OpScoop Issue 20: Manufacturing and Operations in a Match Stick factory.

It dates back to 577 AD when women of a town in North China used sticks coated with a mixture of chemicals to start fires for cooking and heating. This saved them conserve the limited fuel they had access to. Joshua Pussey of the USA patented the first matchbook matches in 1892. Initially, the process to produce matchsticks were manually operated but now a highly automated process using continuous-operation machines can produce as many as 10 million matches in a single eight-hour shift with only a handful to monitor the operation.

Traditionally Indian matchwoods are Indian aspen (Evodia roxburghiana) and white mutty (Ailanthus malabarica), both suitable for high-quality splint, and, semul (Bombax ceiba, also known as Indian cottonwood) which is good for boxes as well as splints.

match stick factory.jpg

The production process starts with the logs being clamped in a debarking machine and slowly rotated while spinning blades cut away the outer bark of the tree. Then the stripped logs are chopped into short lengths and a thin sheet of wood called veneer is produced. The chopper acts on the veneer to produce 1000 matchsticks in a single stroke. Matchsticks are soaked in Ammonium Phosphate for several minutes and then dried in a rotating drum, which polishes and cleans them of any crystallized chemical or splinters. Then they are blown through a metal duct to the storage area. The conveyor belts transfer the sticks from the storage area to holes in the perforated belt. The belt holds the matchsticks upside down. It immerses the lower portion of the sticks in a bath of hot paraffin wax. Sticks are allowed to dry after they emerge from the wax. The next unit where the matchsticks will emerge is a tray filled with a liquid solution of the match head chemicals. Thousands of sticks are coated at the same time as the tray is momentarily raised to immerse the ends of the sticks in the solution. To make sure that the matchsticks light properly the matches must be dried very slowly, hence the belt loops up and down several times as the matches dry for 50-60 minutes. The belt now moves the dry matches into the packaging area. They now get dumped from the hoppers (which measure the proper amount of matches for each box) into the cardboard match boxes, which are moving along a conveyor belt located below the hoppers. A parallel conveyor belt contains the outer portions of the matchboxes. Both of the conveyor belt stops as the filled inner portions are pushed into the outer portions. The rate at which the cycle of filling the inner portions and pushing them into the outer portions goes on is about one per second.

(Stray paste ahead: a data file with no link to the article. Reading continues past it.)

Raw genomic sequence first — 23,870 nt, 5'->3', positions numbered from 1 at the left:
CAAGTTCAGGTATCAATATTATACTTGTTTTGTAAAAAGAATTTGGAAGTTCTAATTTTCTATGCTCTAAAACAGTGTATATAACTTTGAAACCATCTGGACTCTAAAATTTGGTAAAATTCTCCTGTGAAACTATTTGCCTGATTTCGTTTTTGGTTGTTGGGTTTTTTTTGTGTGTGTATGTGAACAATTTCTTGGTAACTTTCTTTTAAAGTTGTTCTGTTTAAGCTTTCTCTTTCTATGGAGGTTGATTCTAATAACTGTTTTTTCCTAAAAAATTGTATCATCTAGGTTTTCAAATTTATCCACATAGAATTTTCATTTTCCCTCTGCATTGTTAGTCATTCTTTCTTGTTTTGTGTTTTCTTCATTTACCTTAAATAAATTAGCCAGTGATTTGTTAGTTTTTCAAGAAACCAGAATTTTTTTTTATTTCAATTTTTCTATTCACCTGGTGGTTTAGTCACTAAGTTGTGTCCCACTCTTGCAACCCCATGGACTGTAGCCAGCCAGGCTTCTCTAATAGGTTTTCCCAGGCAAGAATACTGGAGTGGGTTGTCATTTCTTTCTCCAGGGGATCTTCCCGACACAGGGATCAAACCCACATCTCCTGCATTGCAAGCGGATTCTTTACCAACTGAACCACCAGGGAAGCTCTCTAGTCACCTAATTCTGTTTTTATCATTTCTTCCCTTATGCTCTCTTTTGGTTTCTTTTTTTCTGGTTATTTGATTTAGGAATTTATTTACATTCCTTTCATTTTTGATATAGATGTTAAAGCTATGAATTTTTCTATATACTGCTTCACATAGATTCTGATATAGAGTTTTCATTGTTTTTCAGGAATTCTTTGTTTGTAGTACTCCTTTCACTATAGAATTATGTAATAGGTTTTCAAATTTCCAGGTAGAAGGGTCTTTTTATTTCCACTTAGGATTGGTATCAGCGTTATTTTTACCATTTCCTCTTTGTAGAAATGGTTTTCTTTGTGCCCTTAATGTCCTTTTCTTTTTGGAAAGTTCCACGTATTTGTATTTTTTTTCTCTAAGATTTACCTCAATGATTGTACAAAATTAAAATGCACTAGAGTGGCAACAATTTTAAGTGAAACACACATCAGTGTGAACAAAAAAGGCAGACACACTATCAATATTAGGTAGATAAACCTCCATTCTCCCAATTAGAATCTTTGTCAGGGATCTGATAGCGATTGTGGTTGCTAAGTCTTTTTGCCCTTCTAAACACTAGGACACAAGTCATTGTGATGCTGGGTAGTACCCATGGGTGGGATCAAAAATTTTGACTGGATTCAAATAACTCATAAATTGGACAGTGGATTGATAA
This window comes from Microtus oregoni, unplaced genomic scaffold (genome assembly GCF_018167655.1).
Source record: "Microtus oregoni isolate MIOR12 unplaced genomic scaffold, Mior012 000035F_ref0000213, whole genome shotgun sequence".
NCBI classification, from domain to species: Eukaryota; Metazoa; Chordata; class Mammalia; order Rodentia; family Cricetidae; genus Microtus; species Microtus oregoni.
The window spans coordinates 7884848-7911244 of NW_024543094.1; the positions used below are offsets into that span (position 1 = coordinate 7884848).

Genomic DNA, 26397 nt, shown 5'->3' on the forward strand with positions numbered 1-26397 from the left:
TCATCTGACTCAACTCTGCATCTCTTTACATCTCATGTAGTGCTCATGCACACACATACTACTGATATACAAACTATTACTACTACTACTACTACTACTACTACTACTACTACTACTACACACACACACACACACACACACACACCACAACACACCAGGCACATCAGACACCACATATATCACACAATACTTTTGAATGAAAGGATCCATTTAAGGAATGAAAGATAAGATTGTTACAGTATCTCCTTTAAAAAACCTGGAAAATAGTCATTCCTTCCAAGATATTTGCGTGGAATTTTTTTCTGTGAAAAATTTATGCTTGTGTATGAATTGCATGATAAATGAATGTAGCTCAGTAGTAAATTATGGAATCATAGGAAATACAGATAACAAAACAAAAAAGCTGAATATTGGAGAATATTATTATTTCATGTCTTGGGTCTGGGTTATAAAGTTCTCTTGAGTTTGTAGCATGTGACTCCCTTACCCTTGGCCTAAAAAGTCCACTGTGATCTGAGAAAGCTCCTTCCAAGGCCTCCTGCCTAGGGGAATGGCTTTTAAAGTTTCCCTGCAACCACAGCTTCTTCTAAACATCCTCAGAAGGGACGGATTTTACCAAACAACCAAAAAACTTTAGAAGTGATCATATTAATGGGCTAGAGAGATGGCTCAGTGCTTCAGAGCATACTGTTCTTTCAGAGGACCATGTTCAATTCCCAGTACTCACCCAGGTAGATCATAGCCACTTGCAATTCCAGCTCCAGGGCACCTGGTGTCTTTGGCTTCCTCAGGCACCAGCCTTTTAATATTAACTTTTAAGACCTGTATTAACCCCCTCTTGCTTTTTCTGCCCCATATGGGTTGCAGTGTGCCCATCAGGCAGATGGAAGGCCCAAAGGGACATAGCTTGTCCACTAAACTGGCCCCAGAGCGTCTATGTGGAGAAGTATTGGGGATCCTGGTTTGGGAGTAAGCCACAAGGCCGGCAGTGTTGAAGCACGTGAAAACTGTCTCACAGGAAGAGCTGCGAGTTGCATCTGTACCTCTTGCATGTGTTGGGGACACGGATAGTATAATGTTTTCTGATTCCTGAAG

A million sticks are attached to the perforated belt at a point of time and this means that the working environment must be kept free of all sources of accidental ignition. The western markets are drying up due to the availability of inexpensive, disposable lighters as Indian companies look to ship the produce to foreign shores for better revenues.


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